For what are these fine Christian institutions training their students? In the world, they will be doctors, nurses, teachers, business managers, and perhaps even some florists, bakers, and photographers. Are these schools training their students to facilitate sin? It is rather pointless to forbid sin in one’s own house, and maybe teach that it is evil (as American law, so emphatically at the present time, allows one to do) but implicitly condone it in the wider world.

Thus, if it is “fairness” for institutions to discriminate against homosexuality and transgenderism, then it is fair for individuals as well. And we must discriminate against personal behavior; without it, the worst crimes would be legal. Nor can we restrict privileged behavior to consensual sexual behavior, as many advocates of the sexual revolution might want. There is no way to know what counts as sexual if sexuality is self-defined, as we now see with transgenderism.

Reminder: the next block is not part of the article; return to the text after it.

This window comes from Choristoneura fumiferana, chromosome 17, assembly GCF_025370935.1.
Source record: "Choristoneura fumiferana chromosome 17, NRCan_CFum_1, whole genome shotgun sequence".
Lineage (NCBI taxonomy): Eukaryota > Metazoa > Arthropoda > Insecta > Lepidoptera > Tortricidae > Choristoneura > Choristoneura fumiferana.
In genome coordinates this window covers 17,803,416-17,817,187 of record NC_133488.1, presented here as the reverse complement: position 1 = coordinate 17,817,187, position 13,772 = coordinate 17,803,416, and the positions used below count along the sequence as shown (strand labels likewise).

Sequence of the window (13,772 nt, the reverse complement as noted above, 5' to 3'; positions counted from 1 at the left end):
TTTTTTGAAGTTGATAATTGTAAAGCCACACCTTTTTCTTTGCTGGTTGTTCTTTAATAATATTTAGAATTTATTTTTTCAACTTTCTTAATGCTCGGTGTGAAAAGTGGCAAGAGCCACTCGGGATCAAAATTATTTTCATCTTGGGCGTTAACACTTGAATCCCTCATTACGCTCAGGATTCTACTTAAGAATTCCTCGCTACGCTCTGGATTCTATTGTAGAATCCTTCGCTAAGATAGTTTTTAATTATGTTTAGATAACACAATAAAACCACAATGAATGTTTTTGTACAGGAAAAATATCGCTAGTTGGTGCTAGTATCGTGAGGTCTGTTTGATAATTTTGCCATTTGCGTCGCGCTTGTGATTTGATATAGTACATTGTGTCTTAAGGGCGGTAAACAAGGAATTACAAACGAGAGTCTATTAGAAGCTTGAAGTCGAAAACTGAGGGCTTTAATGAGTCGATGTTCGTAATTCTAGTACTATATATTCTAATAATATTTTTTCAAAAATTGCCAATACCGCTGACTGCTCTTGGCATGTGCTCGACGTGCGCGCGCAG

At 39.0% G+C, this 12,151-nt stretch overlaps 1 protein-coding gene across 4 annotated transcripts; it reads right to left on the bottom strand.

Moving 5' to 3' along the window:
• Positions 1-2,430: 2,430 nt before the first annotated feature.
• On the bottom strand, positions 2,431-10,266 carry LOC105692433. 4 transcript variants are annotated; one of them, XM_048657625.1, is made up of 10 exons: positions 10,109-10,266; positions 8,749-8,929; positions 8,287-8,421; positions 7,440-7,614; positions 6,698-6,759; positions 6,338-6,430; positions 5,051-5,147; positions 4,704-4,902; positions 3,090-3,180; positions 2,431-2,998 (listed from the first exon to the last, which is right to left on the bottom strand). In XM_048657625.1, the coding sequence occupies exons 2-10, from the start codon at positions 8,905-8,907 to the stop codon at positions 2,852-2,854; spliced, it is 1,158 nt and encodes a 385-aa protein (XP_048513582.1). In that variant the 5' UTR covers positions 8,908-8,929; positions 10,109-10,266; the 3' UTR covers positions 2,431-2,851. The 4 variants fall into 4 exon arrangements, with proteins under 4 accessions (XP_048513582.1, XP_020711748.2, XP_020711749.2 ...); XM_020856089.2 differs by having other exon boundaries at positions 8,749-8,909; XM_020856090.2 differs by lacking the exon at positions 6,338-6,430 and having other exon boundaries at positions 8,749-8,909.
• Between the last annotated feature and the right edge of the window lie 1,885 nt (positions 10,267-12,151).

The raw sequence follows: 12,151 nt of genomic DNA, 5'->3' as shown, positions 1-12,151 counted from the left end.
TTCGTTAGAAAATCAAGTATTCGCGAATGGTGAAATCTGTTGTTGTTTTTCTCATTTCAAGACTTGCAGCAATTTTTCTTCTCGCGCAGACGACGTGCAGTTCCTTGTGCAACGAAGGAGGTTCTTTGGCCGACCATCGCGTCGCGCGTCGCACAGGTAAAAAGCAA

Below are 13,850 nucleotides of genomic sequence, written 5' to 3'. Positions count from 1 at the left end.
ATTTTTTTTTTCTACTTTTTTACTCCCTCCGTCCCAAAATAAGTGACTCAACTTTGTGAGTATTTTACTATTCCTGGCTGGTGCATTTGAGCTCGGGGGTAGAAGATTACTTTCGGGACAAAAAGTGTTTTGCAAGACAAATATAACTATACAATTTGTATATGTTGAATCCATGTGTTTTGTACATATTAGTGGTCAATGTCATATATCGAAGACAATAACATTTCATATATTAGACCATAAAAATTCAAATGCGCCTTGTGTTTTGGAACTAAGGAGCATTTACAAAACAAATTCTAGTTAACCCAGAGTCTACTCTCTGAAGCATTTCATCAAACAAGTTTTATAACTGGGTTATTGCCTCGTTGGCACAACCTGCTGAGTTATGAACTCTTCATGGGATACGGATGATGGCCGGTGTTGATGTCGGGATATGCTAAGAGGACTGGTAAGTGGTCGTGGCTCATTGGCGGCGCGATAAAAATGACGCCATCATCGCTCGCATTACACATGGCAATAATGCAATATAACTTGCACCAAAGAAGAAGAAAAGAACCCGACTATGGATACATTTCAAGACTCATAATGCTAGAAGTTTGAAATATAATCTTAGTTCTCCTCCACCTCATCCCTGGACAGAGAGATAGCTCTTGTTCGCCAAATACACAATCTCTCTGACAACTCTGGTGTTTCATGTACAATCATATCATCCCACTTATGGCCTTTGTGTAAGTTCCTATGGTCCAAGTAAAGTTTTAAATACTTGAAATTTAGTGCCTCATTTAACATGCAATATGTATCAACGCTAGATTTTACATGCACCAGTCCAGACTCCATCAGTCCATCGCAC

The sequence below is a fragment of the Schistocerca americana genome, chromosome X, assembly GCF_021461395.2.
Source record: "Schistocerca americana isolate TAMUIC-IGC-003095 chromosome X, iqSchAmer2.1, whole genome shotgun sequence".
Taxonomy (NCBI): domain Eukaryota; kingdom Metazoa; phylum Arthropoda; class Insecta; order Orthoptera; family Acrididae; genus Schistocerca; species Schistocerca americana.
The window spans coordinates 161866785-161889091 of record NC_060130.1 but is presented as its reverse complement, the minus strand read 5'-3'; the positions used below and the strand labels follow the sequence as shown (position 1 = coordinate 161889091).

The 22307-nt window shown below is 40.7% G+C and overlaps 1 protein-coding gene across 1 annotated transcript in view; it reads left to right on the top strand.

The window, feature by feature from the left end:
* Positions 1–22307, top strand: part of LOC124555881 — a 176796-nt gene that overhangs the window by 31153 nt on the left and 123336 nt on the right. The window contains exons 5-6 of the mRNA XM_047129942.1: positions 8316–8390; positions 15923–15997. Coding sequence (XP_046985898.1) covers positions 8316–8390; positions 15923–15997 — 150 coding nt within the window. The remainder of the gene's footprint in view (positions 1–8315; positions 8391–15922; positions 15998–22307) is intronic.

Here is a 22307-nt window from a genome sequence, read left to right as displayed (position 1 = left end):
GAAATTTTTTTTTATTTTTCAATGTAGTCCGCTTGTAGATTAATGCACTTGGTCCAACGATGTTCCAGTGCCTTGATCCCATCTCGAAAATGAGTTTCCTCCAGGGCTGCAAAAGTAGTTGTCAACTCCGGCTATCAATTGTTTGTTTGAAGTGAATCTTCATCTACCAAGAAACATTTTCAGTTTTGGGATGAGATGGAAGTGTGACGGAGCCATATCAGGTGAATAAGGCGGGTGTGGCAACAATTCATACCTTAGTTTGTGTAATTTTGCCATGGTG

This shows the essential problem with homosexuality and transgenderism as civil rights categories, namely the incorporation of personal behavior and feelings into personal identity. Personal behavior and feelings are extremely important to people, but they cannot possibly be held to be “free” (in the sense of immune from adverse judgment) or equal. One can argue that skin color is unimportant and can be treated as equal, or that people of different sexual anatomies should be treated as equal (even if it is not plausible to hold that there are no differences in interest or ability). But different personal behaviors cannot be equal, and should not be immune from adverse judgment (i.e., discrimination).

These considerations dispose of the claim that there is a question of “fairness” between Christians and social conservatives on the one hand, and homosexuals and persons identifying as “transgender” on the other. Indeed, unfairness is being practiced against social conservatives, who are being required to take actions they believe to be evil. Opposition to SOGI requirements is not a claim to “discriminate against gay people,” or persons identifying with the opposite sex, but to discriminate against their behavior, which cannot possibly be protected from discrimination on the basis of equality.